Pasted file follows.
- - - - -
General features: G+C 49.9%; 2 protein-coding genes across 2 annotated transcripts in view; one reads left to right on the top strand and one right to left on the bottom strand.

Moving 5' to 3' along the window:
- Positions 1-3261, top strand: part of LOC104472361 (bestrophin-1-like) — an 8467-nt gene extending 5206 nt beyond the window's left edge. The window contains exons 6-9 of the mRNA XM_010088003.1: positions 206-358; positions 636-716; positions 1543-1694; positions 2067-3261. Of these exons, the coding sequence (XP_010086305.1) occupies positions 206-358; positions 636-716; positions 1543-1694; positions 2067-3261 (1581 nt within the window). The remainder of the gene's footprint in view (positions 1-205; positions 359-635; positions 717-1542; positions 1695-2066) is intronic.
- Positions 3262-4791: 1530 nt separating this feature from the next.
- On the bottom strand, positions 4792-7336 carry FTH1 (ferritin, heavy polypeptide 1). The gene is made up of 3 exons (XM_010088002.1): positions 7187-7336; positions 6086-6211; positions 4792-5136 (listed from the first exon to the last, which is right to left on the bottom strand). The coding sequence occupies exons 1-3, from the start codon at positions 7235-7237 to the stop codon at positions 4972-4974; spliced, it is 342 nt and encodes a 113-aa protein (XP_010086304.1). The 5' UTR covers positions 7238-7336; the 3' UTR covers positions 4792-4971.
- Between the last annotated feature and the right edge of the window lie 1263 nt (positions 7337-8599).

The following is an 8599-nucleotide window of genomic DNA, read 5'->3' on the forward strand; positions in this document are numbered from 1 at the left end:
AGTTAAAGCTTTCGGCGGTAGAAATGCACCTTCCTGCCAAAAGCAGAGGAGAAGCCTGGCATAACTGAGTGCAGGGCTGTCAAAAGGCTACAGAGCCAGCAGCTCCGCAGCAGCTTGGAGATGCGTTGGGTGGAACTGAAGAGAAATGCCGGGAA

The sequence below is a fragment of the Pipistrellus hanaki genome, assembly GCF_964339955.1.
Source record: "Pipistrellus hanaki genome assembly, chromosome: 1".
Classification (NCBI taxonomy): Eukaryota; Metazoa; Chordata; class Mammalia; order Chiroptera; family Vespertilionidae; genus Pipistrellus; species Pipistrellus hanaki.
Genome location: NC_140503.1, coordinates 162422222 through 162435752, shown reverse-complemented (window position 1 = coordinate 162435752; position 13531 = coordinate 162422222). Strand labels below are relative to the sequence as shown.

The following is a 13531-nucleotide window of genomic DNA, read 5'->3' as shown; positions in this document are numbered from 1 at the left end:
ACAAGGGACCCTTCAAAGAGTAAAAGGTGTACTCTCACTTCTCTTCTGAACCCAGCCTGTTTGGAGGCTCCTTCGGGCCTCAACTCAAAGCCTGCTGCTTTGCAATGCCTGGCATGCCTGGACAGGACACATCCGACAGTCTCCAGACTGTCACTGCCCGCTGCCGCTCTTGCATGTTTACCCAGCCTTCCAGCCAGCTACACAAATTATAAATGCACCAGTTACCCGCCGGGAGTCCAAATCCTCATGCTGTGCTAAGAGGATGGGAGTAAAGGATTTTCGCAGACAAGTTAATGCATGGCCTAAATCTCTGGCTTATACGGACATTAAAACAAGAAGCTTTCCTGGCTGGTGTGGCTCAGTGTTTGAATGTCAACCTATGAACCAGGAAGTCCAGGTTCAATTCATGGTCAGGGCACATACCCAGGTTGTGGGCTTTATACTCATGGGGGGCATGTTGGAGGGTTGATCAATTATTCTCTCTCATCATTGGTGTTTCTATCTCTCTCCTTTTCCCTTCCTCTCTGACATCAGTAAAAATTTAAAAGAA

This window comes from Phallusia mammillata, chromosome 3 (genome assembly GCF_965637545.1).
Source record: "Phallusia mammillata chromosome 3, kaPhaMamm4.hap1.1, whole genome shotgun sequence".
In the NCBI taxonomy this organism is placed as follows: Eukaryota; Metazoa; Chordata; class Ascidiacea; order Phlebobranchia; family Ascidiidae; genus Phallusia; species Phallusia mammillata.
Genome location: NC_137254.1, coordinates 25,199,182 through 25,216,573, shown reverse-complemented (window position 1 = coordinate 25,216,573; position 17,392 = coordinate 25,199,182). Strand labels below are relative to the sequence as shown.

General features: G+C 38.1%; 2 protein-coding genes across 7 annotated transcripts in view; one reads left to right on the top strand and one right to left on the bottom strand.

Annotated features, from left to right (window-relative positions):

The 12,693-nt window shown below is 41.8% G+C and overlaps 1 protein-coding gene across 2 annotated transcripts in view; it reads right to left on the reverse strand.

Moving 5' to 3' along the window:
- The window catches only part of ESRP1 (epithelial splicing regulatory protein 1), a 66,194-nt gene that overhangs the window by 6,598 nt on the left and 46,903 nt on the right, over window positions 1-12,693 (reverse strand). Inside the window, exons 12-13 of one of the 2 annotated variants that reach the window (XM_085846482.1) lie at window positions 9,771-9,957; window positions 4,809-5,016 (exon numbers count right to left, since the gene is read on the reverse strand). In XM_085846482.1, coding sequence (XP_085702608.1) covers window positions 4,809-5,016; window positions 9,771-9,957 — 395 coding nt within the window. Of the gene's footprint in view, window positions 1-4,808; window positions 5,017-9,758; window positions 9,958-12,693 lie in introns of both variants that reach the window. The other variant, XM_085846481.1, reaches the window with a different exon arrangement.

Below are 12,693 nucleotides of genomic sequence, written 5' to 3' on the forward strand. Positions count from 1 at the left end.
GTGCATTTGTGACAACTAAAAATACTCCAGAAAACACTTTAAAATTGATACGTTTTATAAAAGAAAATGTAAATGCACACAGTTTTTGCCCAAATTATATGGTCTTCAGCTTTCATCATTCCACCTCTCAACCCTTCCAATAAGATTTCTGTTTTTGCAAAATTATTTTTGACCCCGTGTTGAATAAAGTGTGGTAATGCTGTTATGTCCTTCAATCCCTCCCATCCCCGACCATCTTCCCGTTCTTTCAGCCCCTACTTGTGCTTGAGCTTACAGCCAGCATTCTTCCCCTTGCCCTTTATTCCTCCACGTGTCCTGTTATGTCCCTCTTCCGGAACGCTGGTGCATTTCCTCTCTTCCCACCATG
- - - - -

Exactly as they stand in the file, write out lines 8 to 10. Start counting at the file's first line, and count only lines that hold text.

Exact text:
AGTTAAAGCTTTCGGCGGTAGAAATGCACCTTCCTGCCAAAAGCAGAGGAGAAGCCTGGCATAACTGAGTGCAGGGCTGTCAAAAGGCTACAGAGCCAGCAGCTCCGCAGCAGCTTGGAGATGCGTTGGGTGGAACTGAAGAGAAATGCCGGGAA

The sequence below is a fragment of the Pipistrellus hanaki genome, assembly GCF_964339955.1.
Source record: "Pipistrellus hanaki genome assembly, chromosome: 1".